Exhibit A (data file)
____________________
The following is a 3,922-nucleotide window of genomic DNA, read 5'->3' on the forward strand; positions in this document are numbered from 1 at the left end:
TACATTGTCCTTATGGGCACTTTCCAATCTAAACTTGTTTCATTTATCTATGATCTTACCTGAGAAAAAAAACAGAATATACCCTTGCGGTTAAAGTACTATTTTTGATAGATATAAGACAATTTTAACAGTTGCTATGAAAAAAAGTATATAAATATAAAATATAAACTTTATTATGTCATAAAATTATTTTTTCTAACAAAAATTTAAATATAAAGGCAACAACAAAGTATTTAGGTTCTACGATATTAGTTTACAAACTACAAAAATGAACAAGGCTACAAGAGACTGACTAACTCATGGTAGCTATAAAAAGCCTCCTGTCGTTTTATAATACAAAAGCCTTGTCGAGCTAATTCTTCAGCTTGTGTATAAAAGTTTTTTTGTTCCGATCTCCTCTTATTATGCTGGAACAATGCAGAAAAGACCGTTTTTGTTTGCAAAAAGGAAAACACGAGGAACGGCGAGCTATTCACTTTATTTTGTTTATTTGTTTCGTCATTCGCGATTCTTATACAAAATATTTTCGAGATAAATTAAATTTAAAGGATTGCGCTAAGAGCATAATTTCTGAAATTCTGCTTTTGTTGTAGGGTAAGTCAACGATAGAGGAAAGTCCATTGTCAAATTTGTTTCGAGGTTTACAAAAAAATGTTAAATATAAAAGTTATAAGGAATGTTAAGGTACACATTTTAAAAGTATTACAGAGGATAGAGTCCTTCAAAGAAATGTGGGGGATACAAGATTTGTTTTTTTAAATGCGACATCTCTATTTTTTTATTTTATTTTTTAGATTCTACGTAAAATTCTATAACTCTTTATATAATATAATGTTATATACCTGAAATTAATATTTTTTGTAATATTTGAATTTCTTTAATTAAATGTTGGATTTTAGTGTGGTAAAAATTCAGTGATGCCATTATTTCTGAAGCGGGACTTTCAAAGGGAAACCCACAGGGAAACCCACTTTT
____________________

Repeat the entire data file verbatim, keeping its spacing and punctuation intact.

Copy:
The following is a 3,922-nucleotide window of genomic DNA, read 5'->3' on the forward strand; positions in this document are numbered from 1 at the left end:
TACATTGTCCTTATGGGCACTTTCCAATCTAAACTTGTTTCATTTATCTATGATCTTACCTGAGAAAAAAAACAGAATATACCCTTGCGGTTAAAGTACTATTTTTGATAGATATAAGACAATTTTAACAGTTGCTATGAAAAAAAGTATATAAATATAAAATATAAACTTTATTATGTCATAAAATTATTTTTTCTAACAAAAATTTAAATATAAAGGCAACAACAAAGTATTTAGGTTCTACGATATTAGTTTACAAACTACAAAAATGAACAAGGCTACAAGAGACTGACTAACTCATGGTAGCTATAAAAAGCCTCCTGTCGTTTTATAATACAAAAGCCTTGTCGAGCTAATTCTTCAGCTTGTGTATAAAAGTTTTTTTGTTCCGATCTCCTCTTATTATGCTGGAACAATGCAGAAAAGACCGTTTTTGTTTGCAAAAAGGAAAACACGAGGAACGGCGAGCTATTCACTTTATTTTGTTTATTTGTTTCGTCATTCGCGATTCTTATACAAAATATTTTCGAGATAAATTAAATTTAAAGGATTGCGCTAAGAGCATAATTTCTGAAATTCTGCTTTTGTTGTAGGGTAAGTCAACGATAGAGGAAAGTCCATTGTCAAATTTGTTTCGAGGTTTACAAAAAAATGTTAAATATAAAAGTTATAAGGAATGTTAAGGTACACATTTTAAAAGTATTACAGAGGATAGAGTCCTTCAAAGAAATGTGGGGGATACAAGATTTGTTTTTTTAAATGCGACATCTCTATTTTTTTATTTTATTTTTTAGATTCTACGTAAAATTCTATAACTCTTTATATAATATAATGTTATATACCTGAAATTAATATTTTTTGTAATATTTGAATTTCTTTAATTAAATGTTGGATTTTAGTGTGGTAAAAATTCAGTGATGCCATTATTTCTGAAGCGGGACTTTCAAAGGGAAACCCACAGGGAAACCCACTTTT